Paris, Part 1: The Metro

I dreamt of the Parisian scene where I would be surrounded by stylish women, Chanel bags, long trench coats and cafés lining the sidewalks. I was not too disappointed, though I probably should have been more reasonable with my expectations. Of course it wasn’t an active runway where I had to swim my way through 6ft models or businessmen and women moving swiftly to their offices, but it was calmer than I had expected it to be. When using their version of an overground train from Disneyland, bag checks were required before entering the Paris station. We were checked quickly before being greeted with a smile by the security, but I was again reminded of the pain that the city had been experiencing. I didn’t know whether to feel anxious because of the possibilities, but I knew the security had been stepped up and like my mother said when I expressed my reluctance to the holiday, “you can’t live life in fear.”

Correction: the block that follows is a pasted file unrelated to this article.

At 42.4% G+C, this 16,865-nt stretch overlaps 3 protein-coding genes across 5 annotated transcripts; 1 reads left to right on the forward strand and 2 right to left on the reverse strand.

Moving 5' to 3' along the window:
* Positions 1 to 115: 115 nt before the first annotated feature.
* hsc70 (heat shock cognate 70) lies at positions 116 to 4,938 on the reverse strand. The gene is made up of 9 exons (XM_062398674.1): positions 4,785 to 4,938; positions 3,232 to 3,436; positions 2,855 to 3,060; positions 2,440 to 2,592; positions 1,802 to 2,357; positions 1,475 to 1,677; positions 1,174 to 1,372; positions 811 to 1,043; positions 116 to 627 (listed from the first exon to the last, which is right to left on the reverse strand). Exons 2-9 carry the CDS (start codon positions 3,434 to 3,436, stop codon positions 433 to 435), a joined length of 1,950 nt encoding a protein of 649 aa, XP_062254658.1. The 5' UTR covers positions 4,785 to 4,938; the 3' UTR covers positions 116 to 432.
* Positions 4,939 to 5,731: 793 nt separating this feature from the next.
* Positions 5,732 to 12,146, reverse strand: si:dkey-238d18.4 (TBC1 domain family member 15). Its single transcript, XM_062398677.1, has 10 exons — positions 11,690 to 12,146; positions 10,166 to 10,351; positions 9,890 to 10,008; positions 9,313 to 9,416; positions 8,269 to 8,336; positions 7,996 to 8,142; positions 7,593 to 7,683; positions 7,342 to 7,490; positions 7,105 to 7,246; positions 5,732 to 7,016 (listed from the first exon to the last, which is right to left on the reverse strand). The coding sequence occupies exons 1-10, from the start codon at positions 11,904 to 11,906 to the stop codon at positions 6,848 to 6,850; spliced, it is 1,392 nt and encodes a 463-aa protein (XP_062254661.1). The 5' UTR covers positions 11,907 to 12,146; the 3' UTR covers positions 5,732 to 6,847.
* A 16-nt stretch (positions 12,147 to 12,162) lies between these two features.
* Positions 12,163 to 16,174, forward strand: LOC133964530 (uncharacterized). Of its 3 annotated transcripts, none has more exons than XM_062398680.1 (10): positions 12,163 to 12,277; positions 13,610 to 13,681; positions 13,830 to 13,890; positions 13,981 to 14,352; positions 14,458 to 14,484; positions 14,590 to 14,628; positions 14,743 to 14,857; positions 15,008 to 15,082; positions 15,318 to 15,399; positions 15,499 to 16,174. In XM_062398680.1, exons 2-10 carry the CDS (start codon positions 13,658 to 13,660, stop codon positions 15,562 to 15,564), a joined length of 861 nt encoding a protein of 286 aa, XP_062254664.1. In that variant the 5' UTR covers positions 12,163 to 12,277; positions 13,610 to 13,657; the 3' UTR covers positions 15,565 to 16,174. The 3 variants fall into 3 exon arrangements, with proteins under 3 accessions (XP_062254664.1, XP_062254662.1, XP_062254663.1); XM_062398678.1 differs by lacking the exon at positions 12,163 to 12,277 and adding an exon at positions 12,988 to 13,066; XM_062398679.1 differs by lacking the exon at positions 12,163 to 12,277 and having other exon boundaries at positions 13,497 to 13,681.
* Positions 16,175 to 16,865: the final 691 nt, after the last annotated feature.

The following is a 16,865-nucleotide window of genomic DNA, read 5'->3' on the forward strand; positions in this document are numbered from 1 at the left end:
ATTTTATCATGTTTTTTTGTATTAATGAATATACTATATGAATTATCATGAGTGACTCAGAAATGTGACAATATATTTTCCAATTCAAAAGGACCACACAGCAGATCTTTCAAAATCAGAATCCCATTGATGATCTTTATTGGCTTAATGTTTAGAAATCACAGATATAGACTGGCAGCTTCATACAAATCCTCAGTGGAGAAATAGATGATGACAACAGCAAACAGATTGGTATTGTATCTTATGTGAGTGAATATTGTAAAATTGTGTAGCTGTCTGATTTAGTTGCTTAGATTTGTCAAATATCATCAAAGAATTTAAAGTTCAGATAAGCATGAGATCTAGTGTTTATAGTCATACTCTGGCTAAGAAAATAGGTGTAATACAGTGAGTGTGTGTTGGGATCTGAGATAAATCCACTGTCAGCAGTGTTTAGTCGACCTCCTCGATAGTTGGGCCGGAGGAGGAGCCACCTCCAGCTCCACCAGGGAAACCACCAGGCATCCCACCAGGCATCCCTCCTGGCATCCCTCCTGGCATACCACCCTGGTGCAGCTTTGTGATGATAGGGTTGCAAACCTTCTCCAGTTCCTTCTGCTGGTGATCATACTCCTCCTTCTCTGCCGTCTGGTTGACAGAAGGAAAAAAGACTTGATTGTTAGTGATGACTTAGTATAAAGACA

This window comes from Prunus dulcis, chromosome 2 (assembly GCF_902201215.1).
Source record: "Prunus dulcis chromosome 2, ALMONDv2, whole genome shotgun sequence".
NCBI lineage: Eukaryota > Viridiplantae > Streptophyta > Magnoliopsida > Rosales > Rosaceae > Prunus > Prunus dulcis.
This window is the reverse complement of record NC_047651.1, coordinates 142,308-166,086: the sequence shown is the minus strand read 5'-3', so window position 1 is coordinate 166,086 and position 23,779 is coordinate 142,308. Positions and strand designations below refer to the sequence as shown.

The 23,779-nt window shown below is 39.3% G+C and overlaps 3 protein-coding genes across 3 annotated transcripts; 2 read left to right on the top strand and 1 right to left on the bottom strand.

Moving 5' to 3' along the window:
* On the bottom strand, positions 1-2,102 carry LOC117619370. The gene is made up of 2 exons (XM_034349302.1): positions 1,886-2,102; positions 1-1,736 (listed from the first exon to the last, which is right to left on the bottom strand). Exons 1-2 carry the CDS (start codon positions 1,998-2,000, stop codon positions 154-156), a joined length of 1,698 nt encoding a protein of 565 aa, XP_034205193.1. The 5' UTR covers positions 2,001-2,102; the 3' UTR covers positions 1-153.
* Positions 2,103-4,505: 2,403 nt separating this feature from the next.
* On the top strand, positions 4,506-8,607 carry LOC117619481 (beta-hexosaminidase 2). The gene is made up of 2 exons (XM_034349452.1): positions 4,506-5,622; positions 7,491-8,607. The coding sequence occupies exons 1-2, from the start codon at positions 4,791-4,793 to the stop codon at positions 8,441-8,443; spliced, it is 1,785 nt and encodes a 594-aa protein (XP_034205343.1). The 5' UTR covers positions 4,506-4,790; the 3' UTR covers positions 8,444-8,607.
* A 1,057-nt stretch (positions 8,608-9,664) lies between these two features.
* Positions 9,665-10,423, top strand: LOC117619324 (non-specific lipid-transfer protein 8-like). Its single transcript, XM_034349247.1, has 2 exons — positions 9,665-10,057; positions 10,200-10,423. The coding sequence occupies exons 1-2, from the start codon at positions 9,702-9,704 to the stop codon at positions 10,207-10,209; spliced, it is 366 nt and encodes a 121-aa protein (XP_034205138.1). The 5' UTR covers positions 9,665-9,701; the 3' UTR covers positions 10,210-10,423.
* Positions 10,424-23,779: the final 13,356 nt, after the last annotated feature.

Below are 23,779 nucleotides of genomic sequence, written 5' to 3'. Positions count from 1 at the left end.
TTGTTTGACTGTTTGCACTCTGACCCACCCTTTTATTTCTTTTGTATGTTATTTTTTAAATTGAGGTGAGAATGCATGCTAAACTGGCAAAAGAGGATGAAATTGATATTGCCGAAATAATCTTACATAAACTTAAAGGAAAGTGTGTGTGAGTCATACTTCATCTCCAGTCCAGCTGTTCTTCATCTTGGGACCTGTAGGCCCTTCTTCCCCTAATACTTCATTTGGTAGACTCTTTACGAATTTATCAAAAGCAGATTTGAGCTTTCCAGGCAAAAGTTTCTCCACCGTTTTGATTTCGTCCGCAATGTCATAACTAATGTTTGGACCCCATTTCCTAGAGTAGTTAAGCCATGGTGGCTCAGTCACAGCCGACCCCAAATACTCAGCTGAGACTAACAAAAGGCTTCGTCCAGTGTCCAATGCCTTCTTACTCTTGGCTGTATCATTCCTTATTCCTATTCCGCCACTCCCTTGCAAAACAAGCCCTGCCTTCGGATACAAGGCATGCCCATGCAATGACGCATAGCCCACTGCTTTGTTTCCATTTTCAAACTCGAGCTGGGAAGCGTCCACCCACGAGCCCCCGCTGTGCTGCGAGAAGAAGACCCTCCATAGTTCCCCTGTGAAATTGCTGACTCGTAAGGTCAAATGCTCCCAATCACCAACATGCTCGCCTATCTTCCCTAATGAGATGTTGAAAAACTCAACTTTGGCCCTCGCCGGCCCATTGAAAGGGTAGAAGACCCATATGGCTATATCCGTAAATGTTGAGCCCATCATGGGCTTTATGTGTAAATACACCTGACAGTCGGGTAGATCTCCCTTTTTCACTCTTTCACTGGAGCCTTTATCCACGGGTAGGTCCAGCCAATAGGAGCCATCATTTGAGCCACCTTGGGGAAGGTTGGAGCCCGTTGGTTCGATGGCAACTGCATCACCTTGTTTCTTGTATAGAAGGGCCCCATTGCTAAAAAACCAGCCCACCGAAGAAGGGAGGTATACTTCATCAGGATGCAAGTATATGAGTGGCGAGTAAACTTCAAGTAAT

The Metro and station was instantly a big difference. In ‘Mile to Mile’ by Reginald Piggott and Matt Thompson, they describe how people are “flying out of Metro stations like flocks of startled birds”, yet my experience seemed almost hushed. It’s not that there wasn’t anyone using the trains – most of the seats were occupied by bodies – but everyone was in their own world and accustomed to the way of life. You could, however, tell who were the tourists and visitors: my family of seven. For some reason, my father and I decided to stand on a bending area that was the only clue signalling the different carriages, but the little platform that was so obviously moving was where I decided to stand. Going at what felt like 150mph when you’re standing, the platform made me feel like I was on a taster course for Total Wipeout. I felt as if there were a sea of calculating eyes on me, especially since everyone was out in the open, wondering if I was truly dumb enough to stand on the curved part of the vehicle, but no one made any noise to indicate their amusement or annoyance with humanity. The mindless thoughts headed to nowhere and soft chattering of others was covered by the sudden intrusion of music playing. It was the stereotypical French music that almost made me giggle. An accordion accompanied by guitars, violins and a piano softly lulling us to relaxation. Soon we approached the Louvre – Rivoli staton. It was like an introduction to a museum. Though I was encased behind the glass and doors, the darkness of the tunnel seemed only to help showcase the sparse statues and paintings on the wealthy marble walls. This is what I recognise to be my real welcoming to Paris.

 

 

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